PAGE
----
He continued telling the jury, “Let me reintroduce you to the crew from Florida.” He gave all the defendants crazy terror-sounding names: Brent Betterly is “Professor Molotov.” He is not just “along for the ride” and knew the world was watching. Jared Chase is the “Captain of Napalm” and the “man with the death wish.” Brian Jacob Church is “Mr. Cop on Fire Himself.” He is a “weapons specialist” and an “idea man.”

The “public understands things with images,” Blakey said. He mentioned the explosion of the Challenger space shuttle and Iwo Jima. The public would have been intimidated if they saw a policeman on fire or a building explode.

Why did they drive up days for violence? Blakey told the jury it was not for Ribfest, Taste of Chicago or Lollapalooza. (All of which is plainly true because those events happen in the summertime, not May.)

He then made a point that would seem to favor the defense. There are banks in Florida and cops. “If they wanted to do destructions,” they did not have to drive days to come up here. Blakey meant this to suggest that “Professor Molotov,” “Captain of Napalm,” and “Mr. Cop on Fire Himself” all had something much more dastardly planned. It could just as easily be argued the other way—that they were not that calculating at all in their acts because they did not just stay in Florida to commit violence where it would have been rather easy and convenient.

Blakey said Chase Bank was their “symbol of NATO” they wanted to attack. They also wanted to go after “small banks.” They wanted to hit a neighborhood bank, “a place where people work, run errands.” They thought it would look great to see a “nice little neighborhood bank engulfed in flames.” (Of course, there is no evidence of any plan to ever target this nice bank with people who “work” and “run errands.”)

He described Molotov cocktails as an “arson machine.” Then he said, “Cops are people and they don’t want to burn.” They do not want to go to work each day and “expect to be hit by firebombs.”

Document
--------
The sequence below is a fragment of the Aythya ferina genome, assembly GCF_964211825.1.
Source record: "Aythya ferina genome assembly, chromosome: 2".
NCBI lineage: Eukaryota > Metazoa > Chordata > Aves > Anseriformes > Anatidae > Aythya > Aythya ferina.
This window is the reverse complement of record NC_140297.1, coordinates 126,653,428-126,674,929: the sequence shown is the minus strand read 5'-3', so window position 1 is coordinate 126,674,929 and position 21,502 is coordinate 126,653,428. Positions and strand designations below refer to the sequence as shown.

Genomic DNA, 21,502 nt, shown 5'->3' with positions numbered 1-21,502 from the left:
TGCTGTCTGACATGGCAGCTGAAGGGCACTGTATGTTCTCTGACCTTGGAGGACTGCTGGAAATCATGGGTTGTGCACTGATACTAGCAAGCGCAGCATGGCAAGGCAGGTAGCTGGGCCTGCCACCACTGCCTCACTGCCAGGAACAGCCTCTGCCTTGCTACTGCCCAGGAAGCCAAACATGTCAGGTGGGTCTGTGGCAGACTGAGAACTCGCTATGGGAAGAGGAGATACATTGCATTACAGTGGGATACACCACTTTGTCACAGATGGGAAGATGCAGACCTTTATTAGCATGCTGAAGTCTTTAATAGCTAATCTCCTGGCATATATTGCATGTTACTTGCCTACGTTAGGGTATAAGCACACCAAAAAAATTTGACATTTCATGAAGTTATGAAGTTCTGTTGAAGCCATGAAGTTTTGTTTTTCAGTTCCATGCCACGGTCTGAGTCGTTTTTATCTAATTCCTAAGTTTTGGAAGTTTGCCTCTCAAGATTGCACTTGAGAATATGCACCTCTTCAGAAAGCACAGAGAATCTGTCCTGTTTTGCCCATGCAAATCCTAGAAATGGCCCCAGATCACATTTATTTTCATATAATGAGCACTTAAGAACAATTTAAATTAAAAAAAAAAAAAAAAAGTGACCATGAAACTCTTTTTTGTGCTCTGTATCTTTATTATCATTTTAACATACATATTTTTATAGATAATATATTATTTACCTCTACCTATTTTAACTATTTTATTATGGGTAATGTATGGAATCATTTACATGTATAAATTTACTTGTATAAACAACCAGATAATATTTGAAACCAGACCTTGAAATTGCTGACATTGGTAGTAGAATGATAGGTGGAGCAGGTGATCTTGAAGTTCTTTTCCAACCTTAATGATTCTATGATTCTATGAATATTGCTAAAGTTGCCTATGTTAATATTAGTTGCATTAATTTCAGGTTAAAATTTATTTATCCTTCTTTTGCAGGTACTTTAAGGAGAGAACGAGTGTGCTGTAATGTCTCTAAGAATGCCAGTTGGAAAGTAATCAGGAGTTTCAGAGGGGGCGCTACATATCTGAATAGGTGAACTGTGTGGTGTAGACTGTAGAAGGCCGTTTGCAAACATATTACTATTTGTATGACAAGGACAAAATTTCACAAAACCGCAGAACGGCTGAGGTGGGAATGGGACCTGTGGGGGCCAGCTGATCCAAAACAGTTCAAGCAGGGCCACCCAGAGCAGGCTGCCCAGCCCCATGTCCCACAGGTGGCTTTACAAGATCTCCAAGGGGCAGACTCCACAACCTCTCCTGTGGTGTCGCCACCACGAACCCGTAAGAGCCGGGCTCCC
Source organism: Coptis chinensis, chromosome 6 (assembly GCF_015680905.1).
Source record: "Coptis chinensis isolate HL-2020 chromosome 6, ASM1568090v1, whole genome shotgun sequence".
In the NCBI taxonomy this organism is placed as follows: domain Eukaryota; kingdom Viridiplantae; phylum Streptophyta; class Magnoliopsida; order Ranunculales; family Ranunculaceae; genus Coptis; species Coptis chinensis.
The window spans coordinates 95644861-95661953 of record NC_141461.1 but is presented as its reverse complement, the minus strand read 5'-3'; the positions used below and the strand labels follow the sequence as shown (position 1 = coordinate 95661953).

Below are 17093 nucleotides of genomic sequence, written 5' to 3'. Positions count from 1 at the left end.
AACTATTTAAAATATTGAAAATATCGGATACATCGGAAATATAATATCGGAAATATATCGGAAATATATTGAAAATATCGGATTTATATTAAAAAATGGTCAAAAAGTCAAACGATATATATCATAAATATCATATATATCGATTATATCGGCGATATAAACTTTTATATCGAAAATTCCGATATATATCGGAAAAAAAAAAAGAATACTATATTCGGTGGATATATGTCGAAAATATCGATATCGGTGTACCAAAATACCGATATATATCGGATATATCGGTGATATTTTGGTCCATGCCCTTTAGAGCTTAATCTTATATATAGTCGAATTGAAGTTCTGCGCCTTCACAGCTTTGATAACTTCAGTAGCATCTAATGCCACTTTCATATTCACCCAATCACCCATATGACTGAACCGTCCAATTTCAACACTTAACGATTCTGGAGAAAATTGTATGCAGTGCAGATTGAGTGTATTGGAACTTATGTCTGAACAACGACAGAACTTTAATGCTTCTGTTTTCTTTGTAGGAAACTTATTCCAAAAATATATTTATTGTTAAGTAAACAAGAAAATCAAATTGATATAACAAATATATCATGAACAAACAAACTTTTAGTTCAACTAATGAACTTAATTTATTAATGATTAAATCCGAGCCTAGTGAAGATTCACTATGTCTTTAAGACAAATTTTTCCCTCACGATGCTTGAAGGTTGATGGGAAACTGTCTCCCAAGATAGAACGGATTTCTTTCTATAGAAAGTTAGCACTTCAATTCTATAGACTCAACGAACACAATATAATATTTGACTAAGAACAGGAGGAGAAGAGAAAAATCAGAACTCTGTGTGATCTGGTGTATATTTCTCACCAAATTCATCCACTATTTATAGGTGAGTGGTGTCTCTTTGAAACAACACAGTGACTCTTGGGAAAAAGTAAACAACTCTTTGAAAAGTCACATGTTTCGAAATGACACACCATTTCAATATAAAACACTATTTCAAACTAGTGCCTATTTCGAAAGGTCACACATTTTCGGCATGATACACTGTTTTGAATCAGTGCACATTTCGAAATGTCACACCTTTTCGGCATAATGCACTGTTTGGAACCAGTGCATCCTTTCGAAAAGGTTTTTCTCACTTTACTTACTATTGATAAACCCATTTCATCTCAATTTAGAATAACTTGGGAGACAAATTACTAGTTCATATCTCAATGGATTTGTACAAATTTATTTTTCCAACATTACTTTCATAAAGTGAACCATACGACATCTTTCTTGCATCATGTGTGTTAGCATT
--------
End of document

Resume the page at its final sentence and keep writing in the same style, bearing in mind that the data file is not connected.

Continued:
Blakey proceeded to suggest that the three villains in this tale of terror and vengeful radicalism came all the way up from Florida with a “mission of hate” that they wanted to put on the news. They were going to riot in the streets and attack police stations and set pipe bombs off at Obama’s headquarters.

The proof of that is the handwritten pipe bomb making recipe found on the table in a sea of papers from who the hell knows. Is this a coincidence? (Read about this piece of evidence that was admitted here.)

The recipe, Blakey then declared, was going to be for burning down a bank or skyscraper as part of a “wake-up call for a twisted anarchic revolution.” They also had multiple targets and were unsure of which one to hit. This indicated to Blakey they were “so full of hate they don’t know who to hurt first.”

Much of the remainder of this vitriolic argument focused on how the defendants were never drunk as their attorneys had said. “These people were not intoxicated.” Undercover officers would have known because they worked Rush Street at midnight where people can be found drunk all the time. They were actually afraid of drinking too much, he claimed, and they were just casually drinking beer.

It came out in testimony that Church was given at least three beers on one day by an undercover. Uygun first said it was one, then two, then three after Sarah Gelsomino, attorney for Church, confronted him with evidence from recorded conversations.